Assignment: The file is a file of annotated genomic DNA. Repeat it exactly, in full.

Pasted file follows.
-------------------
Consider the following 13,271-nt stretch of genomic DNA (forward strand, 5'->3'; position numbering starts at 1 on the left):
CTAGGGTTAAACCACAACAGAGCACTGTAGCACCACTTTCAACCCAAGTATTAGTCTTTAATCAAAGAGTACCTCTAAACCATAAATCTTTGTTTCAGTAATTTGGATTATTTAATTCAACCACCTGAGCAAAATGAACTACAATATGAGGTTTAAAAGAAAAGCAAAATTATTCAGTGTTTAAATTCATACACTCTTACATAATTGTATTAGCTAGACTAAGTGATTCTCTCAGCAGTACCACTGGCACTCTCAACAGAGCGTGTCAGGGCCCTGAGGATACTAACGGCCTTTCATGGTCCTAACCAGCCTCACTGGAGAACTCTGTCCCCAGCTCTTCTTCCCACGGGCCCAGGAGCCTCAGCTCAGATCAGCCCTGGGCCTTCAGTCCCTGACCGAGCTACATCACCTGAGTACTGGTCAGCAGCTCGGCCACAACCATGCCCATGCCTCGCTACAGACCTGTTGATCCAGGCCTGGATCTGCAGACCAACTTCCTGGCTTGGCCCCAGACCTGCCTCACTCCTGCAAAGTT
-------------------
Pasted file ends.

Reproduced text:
Consider the following 13,271-nt stretch of genomic DNA (forward strand, 5'->3'; position numbering starts at 1 on the left):
CTAGGGTTAAACCACAACAGAGCACTGTAGCACCACTTTCAACCCAAGTATTAGTCTTTAATCAAAGAGTACCTCTAAACCATAAATCTTTGTTTCAGTAATTTGGATTATTTAATTCAACCACCTGAGCAAAATGAACTACAATATGAGGTTTAAAAGAAAAGCAAAATTATTCAGTGTTTAAATTCATACACTCTTACATAATTGTATTAGCTAGACTAAGTGATTCTCTCAGCAGTACCACTGGCACTCTCAACAGAGCGTGTCAGGGCCCTGAGGATACTAACGGCCTTTCATGGTCCTAACCAGCCTCACTGGAGAACTCTGTCCCCAGCTCTTCTTCCCACGGGCCCAGGAGCCTCAGCTCAGATCAGCCCTGGGCCTTCAGTCCCTGACCGAGCTACATCACCTGAGTACTGGTCAGCAGCTCGGCCACAACCATGCCCATGCCTCGCTACAGACCTGTTGATCCAGGCCTGGATCTGCAGACCAACTTCCTGGCTTGGCCCCAGACCTGCCTCACTCCTGCAAAGTT